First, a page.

Business briefs

Photo: CTK
0:00
/
0:00

Controversial businessman Frantisek Mrazek shot dead; Czech Republic protests Austria proposal on VAT levels; Czech Railways to seek some $700,000 from maker of Pendelino; Talks with South Korean carmaker Hyundai centre on domestic-parts guarantee, infrastructure; Deputies have approved a tougher conflict-of-interest bill; Cinema association says box-office sales fell 22 percent in 2005; Czech crown reaches another record high against the Euro

Controversial businessman Frantisek Mrazek shot dead

Frantisek Mrazek, photo: CTK
The controversial businessman and reputed organized crime figure, Frantisek Mrazek, was shot dead outside his home this week by a gunman using a telescopic sight. Mrazek was believed to be a beneficiary owner of a company that controls Setuza, a major food and chemicals conglomerate. Setuza owes billions of crowns to the state-run bailout agency; and the government is now deciding whether to allow a private equity firm to purchase it or transfer it to another state body.

Czech Republic protests Austria proposal on VAT levels

The Czech Republic, Poland, and Cyprus -- all new European Union members -- blocked a proposal by Austria for changing the level of VAT rate on certain services. The Czechs want to maintain the lower rate for residential construction, heating, and diapers. Finance Minister Bohuslav Sobotka openly criticized Austria for consulting only with old EU member states, and allowing permanent exemptions for themselves but demanding transition periods from new member states. EU finance ministers were expected to try to reach a compromise late on Friday.

Czech Railways to seek some $700,000 from maker of Pendolino

The state-run Czech Railways has said it will seek some nearly three-quarters of a million dollars in compensation from the Italian company that supplied faulty high-speed trains. Czech Railways will also seek money from the local manager who secured the contract with Alstom, maker of the Pendolino train. The last of seven was taken out of operation this week. The Italian company has promised to fix the trains by the end of the month.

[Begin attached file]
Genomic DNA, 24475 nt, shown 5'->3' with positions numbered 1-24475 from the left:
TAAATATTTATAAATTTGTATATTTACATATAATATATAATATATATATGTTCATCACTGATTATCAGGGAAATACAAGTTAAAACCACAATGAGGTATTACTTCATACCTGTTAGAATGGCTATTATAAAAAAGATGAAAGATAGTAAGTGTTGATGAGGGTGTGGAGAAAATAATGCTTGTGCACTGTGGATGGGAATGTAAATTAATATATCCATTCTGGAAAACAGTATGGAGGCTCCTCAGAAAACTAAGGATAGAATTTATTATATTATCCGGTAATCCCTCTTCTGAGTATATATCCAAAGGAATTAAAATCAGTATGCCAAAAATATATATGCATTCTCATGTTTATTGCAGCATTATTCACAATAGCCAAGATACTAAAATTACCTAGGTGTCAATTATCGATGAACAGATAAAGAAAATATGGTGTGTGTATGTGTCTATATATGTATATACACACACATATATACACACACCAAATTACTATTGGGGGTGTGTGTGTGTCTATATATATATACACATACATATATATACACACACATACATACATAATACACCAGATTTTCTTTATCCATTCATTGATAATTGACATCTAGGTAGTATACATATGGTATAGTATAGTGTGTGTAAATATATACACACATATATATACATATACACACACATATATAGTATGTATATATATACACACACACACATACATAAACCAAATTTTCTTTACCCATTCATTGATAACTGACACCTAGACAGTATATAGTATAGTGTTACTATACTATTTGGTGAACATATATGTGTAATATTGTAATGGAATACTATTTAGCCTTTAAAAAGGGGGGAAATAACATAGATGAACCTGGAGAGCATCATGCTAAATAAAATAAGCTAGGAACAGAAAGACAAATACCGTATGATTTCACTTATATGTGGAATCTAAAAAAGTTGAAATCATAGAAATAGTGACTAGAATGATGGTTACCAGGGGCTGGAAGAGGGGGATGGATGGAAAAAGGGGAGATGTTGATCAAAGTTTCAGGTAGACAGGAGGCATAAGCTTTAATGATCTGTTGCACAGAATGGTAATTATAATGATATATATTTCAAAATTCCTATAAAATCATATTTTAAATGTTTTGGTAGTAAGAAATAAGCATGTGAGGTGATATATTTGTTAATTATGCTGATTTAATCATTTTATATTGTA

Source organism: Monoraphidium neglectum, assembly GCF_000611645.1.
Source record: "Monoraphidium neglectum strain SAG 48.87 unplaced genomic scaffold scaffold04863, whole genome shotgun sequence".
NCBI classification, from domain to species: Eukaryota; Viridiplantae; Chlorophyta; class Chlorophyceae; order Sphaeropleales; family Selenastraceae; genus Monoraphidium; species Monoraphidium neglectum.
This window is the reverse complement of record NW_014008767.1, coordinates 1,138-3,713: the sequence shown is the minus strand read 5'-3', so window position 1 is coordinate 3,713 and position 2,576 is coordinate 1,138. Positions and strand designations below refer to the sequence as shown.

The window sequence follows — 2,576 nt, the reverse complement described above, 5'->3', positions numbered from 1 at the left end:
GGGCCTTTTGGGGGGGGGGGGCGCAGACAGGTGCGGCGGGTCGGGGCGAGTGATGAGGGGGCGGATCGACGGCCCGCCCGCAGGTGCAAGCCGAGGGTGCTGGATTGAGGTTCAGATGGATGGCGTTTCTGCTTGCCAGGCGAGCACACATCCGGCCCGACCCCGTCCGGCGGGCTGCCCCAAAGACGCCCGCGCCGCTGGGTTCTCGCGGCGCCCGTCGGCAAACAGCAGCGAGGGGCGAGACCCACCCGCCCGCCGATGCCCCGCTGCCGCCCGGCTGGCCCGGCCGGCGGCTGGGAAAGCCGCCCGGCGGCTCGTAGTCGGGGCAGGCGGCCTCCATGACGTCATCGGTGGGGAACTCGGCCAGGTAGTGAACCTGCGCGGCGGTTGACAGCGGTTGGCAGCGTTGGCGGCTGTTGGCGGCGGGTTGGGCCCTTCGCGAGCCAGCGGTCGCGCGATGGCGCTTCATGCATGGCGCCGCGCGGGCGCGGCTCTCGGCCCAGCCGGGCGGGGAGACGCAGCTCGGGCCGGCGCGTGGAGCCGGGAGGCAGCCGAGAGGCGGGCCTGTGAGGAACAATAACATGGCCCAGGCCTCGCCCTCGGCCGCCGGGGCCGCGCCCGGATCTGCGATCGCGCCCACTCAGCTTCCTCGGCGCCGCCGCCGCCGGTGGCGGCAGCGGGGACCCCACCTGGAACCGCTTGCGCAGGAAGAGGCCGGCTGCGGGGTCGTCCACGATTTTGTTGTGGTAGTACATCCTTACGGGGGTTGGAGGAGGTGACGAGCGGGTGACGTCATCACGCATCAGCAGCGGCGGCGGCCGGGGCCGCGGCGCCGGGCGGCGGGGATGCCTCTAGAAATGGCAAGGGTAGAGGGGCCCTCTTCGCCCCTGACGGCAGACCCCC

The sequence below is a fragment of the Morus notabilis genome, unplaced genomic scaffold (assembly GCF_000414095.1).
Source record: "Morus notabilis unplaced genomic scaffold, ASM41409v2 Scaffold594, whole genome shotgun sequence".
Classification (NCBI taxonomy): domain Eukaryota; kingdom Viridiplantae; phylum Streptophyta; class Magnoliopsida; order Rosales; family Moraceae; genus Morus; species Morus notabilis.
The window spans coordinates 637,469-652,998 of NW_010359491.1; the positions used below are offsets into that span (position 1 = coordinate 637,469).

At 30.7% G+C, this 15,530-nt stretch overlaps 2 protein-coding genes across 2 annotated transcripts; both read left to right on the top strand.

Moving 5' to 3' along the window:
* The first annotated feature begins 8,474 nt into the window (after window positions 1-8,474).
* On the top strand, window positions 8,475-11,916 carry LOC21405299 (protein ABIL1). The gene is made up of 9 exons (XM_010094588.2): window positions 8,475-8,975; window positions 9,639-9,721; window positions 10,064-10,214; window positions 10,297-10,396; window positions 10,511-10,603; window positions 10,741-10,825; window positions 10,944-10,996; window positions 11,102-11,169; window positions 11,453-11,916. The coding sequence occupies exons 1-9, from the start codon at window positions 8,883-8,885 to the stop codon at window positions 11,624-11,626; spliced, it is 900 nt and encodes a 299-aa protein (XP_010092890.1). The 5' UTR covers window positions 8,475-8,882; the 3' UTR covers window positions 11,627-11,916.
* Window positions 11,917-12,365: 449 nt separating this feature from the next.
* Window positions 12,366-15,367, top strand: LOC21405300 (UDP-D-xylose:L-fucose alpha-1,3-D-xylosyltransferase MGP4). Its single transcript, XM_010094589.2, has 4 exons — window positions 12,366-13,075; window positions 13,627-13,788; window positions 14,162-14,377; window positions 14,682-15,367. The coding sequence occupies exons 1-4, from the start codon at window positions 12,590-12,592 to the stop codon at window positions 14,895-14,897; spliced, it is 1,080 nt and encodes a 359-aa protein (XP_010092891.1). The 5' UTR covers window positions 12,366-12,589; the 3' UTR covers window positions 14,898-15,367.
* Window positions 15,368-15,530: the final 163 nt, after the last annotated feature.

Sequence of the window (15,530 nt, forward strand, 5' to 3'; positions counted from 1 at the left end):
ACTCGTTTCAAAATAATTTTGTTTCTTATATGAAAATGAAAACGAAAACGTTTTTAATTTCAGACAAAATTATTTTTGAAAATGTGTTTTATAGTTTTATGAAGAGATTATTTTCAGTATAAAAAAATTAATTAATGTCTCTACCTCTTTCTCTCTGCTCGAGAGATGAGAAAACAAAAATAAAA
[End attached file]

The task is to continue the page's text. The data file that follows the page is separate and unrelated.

Talks with South Korean carmaker Hyundai centre on domestic-parts guarantee, infrastructure

Photo: CTK
Talks with the South Korean carmaker Hyundai are said to be drawing to a successful close. Minister of Industry and Trade Milan Urban has said the Czech side wants Hyundai to commit to using more than 50 percent Czech-sourced parts in the cars assembled in the carmaker's planned Ostrava plant. In return, Hyundai, which is to invest 1.2 billion dollars into the plant, wants improvements in highway infrastructure completed by 2009, two years earlier than originally agreed.

Deputies have approved a tougher conflict-of-interest bill

The lower house of Parliament has approved a conflict of interest bill, put forward by the government. The bill tightens control over property belonging to politicians and other officials in the public sector such as the police force and the judiciary. Any income or gifts in the sum of 4,000 US dollars or more, for example, would have to be declared. Any violation of the law could result in a fine of up to 20,000 US dollars.

Cinema association says box-office sales fell 22 percent in 2005

The Czech Association of Cinema Operators has said that box-office sales fell last year by 22 percent. The association chairman, Milos Navratil, said the situation was dire. Cinema attendance has dropped steadily in recent years, as people instead opt to rent films, burn and trade them with friends - or simply download pirate copies over the Internet.

Czech crown reaches another record high against the Euro

The Czech currency rose to another record high against the Euro this week. The Czech National Bank (CNB) governor, Zdenek Tuma, said he could not imagine that the rate of appreciation of the crown in recent months is sustainable. The central bank raised the main interest rate by a quarter point three months ago over concerns of inflationary pressure.